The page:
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MlOps: Machine learning Pipelines using kubeflow

Effective MLOps on Kubernetes using Kubeflow

Machine Learning !! Machine Learning !! Machine Learning !!

Yes, this is the current scenario. Everywhere I go I see Machine learning. Well, AI and ML have now become the most important components of any application. An e-com website needs an ML model, websites like Netflix use an ML model to suggest content to their customers. There are many such examples where ML plays a very important role in accelerating the business. But how easy is the lifecycle of building an ML Model? That too in a containerized ecosystem? Phew, it's a nightmare. For a typical ML Model, these would be the basic steps

a) Training

b) Testing

c) Serving

Assume that all of the aforementioned steps are isolated workflows. Gathering them into one pipeline is highly impossible. Don't you worry, Kubeflow to our rescue !! The Kubeflow project is dedicated to making deployments of machine learning (ML) workflows on Kubernetes simple, portable and scalable. Kubeflow is .

Kubeflow Components

One such component that we’d be highlighting in this article is Kubeflow Pipelines.

Kubeflow components

What is the entire story all about? (TLDR)

  1. Understanding Kubeflow Pipelines.
  2. Developing a Sample Model.


  1. A Kubernetes Cluster ( EKS, AKS, Kind, etc ).
  2. Kubeflow Pipelines Installed.

Story Resources

  1. GitHub Link:
  2. GitHub Branch: kubeflow

Installing Kubeflow

You can select the most relevant way of installing kubeflow based on your Kubernetes distribution here. I have a local on-prem cluster and I have installed only Kubeflow pipelines using the documentation here.

Once Kubeflow pipelines are installed, the UI would look something like this

Kubeflow UI

Before you run your first kubeflow pipeline there are some important terms that you should be having an Idea about. Let us now understand them.


A kubeflow is a description of an ML workflow, including all of the components in the workflow and how they combine in the form of a graph. The pipeline includes the definition of the inputs (parameters) required to run the pipeline and the inputs and outputs of each component.

A sample pipeline that is already created in the Kubeflow samples directory


A is a self-contained set of code that performs one step in the ML workflow (pipeline), such as data preprocessing, data transformation, model training, and so on. A component is analogous to a function, in that it has a name, parameters, return values, and a body.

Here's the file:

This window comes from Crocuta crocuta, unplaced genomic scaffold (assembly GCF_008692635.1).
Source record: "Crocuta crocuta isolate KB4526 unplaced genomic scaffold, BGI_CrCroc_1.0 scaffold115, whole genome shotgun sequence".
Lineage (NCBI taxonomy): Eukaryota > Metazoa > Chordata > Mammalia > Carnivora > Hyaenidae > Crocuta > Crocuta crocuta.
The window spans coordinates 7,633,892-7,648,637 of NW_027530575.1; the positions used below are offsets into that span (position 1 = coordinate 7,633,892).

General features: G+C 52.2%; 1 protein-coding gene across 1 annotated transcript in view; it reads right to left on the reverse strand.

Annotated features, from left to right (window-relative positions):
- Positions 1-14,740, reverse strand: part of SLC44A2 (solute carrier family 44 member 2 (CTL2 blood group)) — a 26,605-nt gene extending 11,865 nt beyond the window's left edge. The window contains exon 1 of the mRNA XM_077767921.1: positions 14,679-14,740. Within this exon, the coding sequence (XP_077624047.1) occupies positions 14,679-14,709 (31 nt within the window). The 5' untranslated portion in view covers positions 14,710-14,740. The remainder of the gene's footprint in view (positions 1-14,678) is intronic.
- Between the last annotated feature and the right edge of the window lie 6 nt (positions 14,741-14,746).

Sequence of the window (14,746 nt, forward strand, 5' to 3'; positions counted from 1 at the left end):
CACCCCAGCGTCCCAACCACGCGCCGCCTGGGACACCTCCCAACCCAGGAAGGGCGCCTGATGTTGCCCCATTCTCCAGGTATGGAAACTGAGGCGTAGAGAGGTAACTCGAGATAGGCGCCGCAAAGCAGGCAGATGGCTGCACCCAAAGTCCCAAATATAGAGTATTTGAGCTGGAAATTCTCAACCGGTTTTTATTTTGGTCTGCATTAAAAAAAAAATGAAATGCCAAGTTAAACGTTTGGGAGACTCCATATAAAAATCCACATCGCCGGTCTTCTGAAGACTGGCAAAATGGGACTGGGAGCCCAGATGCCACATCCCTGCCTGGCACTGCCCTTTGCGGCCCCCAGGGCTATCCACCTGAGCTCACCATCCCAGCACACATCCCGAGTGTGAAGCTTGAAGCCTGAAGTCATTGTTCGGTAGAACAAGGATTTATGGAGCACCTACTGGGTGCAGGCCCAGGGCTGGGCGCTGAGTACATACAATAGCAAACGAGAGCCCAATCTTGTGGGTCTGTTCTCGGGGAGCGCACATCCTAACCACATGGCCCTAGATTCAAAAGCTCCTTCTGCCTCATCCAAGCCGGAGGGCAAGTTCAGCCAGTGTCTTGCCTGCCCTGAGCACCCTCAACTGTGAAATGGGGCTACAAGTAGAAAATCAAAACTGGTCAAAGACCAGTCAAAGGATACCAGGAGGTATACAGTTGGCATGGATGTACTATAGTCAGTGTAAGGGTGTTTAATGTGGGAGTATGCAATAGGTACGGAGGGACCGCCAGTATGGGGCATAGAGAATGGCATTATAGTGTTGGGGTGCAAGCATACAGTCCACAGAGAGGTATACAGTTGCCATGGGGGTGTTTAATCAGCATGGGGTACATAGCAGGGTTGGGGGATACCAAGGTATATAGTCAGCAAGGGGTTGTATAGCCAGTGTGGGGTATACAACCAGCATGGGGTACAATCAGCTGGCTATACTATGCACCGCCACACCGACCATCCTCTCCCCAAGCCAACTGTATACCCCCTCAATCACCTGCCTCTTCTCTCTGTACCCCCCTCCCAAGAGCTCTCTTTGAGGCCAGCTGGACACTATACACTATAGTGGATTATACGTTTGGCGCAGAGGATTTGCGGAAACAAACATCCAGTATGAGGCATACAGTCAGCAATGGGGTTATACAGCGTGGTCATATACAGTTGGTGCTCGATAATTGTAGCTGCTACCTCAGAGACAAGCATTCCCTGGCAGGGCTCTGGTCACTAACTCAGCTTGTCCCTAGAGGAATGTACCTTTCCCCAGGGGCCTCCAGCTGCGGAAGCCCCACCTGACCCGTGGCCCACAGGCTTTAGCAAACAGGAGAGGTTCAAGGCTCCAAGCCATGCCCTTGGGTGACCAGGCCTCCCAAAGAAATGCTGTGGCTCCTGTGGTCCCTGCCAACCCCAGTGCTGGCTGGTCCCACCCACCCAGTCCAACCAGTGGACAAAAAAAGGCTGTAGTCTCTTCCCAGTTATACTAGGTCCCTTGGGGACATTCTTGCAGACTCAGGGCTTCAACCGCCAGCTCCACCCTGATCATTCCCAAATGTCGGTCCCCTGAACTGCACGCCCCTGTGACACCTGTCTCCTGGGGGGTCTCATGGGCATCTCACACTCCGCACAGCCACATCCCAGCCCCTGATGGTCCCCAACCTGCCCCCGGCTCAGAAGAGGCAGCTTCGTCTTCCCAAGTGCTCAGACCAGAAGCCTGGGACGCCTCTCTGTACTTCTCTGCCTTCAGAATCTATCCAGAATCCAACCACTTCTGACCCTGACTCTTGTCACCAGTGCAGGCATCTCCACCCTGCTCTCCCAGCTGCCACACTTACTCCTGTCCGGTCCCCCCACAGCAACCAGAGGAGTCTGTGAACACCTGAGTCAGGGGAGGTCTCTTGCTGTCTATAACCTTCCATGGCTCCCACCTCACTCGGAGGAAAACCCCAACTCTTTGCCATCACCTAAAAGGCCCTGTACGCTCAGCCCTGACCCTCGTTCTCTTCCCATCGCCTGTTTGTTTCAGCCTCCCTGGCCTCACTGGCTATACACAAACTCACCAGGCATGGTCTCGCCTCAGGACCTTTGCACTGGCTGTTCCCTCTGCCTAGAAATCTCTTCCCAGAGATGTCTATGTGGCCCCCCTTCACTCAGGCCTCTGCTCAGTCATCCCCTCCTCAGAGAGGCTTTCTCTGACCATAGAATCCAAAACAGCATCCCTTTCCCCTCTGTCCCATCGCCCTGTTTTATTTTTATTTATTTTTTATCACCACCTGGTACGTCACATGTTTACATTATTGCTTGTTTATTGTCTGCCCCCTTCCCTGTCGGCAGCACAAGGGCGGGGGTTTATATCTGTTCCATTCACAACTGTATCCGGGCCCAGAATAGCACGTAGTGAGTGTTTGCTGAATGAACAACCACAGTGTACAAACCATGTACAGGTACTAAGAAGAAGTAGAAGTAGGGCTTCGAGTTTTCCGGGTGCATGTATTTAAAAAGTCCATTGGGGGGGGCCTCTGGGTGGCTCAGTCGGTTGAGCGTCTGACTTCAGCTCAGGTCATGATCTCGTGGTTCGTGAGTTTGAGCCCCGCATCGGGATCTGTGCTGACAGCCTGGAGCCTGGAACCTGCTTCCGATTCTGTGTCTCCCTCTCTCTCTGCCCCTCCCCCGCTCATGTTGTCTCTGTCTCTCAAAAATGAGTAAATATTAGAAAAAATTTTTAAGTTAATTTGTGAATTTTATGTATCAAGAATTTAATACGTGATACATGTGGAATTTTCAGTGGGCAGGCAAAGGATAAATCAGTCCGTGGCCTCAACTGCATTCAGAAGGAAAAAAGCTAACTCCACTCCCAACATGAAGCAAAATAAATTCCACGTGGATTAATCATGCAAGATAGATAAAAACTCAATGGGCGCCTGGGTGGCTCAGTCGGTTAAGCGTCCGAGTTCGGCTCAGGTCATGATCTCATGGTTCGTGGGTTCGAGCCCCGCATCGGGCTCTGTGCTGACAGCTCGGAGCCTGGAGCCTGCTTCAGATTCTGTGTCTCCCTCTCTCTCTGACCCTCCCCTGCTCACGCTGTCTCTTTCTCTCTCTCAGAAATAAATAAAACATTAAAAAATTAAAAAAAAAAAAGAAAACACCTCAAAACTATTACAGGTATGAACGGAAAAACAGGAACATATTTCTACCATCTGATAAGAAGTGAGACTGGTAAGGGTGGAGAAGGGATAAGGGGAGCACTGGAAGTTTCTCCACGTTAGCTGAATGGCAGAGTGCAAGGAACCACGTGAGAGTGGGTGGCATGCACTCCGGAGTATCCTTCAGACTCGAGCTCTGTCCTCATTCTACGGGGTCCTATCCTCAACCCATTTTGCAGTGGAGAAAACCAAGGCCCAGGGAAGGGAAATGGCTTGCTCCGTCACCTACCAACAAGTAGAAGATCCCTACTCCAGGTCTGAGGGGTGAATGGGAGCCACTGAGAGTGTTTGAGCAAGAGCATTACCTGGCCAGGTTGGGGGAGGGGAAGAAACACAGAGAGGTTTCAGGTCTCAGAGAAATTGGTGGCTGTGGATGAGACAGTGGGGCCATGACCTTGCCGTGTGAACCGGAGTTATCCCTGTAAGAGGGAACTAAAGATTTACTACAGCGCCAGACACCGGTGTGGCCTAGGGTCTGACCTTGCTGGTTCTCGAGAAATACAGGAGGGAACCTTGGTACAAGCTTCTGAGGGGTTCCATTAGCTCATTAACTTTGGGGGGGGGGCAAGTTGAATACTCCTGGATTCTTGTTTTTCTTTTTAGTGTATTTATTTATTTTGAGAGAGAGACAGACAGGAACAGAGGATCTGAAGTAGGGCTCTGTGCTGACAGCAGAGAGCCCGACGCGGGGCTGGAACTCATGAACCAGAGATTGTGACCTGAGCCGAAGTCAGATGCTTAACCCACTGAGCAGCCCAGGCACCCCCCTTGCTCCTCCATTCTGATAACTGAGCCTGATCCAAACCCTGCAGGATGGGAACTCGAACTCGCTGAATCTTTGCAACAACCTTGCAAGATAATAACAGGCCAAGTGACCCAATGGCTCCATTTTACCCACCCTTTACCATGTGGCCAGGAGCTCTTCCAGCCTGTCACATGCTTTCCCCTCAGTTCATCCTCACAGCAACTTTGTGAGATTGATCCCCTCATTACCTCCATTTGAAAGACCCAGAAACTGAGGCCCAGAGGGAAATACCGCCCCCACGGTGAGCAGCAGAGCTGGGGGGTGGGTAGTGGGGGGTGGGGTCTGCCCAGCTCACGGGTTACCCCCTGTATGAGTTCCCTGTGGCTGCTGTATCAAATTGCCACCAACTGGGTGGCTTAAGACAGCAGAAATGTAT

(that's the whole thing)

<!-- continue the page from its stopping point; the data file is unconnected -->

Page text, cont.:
Sample Component


A is a pictorial representation in the Kubeflow Pipelines UI of the runtime execution of a pipeline. The graph shows the steps that a pipeline run has executed or is executing, with arrows indicating the parent/child relationships between the pipeline components represented by each step.

Example of a Kubeflow Graph


A is a single execution of a pipeline. Runs comprise an immutable log of all experiments that you attempt and are designed to be self-contained to allow for reproducibility. You can track the progress of a run by looking at its details page on the Kubeflow Pipelines UI, where you can see the runtime graph, output artifacts, and logs for each step in the run.

Kubeflow Run

Alright, we now have a basic understanding of the terms in Kubeflow. Let us now run our first kubeflow pipeline.

Running the Kubeflow Pipeline

All the ML Kubeflow Pipelines are built using Kubeflow Pipelines SDK. The Kubeflow Pipelines SDK provides a set of Python packages that you can use to specify and run your machine learning (ML) workflows. A is a description of an ML workflow, including all of the that make up the steps in the workflow and how the components interact with each other.

Alright, Let us now understand the code. We are creating 2 components as a part of this code namely process_data_op, train_op ( Which are only printing some statements as of now ). As mentioned above A is a self-contained set of code that performs one step in the ML workflow (pipeline), such as data preprocessing, data transformation, model training, and so on.

And after that, we are creating a Kubeflow pipeline using the sequential_pipeline function. And in that function, we are defining the steps needed for our pipeline by calling the components created earlier. And we are also defining the dependency by using the after function.

$ git clone \
-b kubeflow
$ cd medium-manifests$ python3

That’s it. We are now compiling the pipeline and generating the pipeline yaml.

The Pipeline YAML generated from the Kubeflow pipeline

Let us now upload this Pipeline YAML.

Upload the Pipeline Yaml
Upload the pipeline to Kubeflow

Once the pipeline is uploaded, You can run the pipeline from the Kubeflow Pipeline UI.

Kubeflow Pipeline Output

So this is how our pipeline looks like in a Graphical representations. All the events. logs, visualisations ( if created ) can now be seen in the console as well.

Well, this was a very simple kubeflow pipeline. This article will ensure that one has sufficient knowledge before getting started with Kubeflow pipelines. In my next article on the Kubeflow series, I will take a real time usecase and explain how we can use Kubeflow to design an E2E ML Solution ( Including the Model Serving using TFServing as well ).

Until next time…..




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Pavan Kumar

Senior Cloud DevOps Engineer at Informatica || CKA | CKS | CSA | CRO | AWS | ISTIO | AZURE | GCP | DEVOPS Linkedin: